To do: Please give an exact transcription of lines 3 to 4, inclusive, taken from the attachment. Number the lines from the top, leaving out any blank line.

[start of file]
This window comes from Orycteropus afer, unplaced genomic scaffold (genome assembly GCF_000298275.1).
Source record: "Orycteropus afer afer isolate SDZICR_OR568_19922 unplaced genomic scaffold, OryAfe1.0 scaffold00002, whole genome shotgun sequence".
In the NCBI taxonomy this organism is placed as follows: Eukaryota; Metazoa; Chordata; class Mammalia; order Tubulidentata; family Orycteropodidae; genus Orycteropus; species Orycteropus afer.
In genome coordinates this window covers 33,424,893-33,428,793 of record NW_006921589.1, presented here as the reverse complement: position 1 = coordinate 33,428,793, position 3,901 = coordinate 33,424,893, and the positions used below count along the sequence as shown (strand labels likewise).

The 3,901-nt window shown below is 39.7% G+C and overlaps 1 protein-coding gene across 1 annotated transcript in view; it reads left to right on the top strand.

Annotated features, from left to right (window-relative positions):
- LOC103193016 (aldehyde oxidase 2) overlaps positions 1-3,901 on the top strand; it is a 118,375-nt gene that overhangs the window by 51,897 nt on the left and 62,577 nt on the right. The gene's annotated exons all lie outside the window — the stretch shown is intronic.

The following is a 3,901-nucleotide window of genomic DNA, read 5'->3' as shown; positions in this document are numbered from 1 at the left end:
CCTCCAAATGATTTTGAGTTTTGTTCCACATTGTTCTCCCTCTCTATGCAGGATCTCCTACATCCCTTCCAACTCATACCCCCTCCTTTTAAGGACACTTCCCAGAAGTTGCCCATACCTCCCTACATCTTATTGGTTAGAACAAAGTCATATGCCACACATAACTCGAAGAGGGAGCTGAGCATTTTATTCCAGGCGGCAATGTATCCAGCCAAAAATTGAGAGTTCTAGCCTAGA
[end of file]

In the NCBI taxonomy this organism is placed as follows: Eukaryota; Metazoa; Chordata; class Mammalia; order Tubulidentata; family Orycteropodidae; genus Orycteropus; species Orycteropus afer.
In genome coordinates this window covers 33,424,893-33,428,793 of record NW_006921589.1, presented here as the reverse complement: position 1 = coordinate 33,428,793, position 3,901 = coordinate 33,424,893, and the positions used below count along the sequence as shown (strand labels likewise).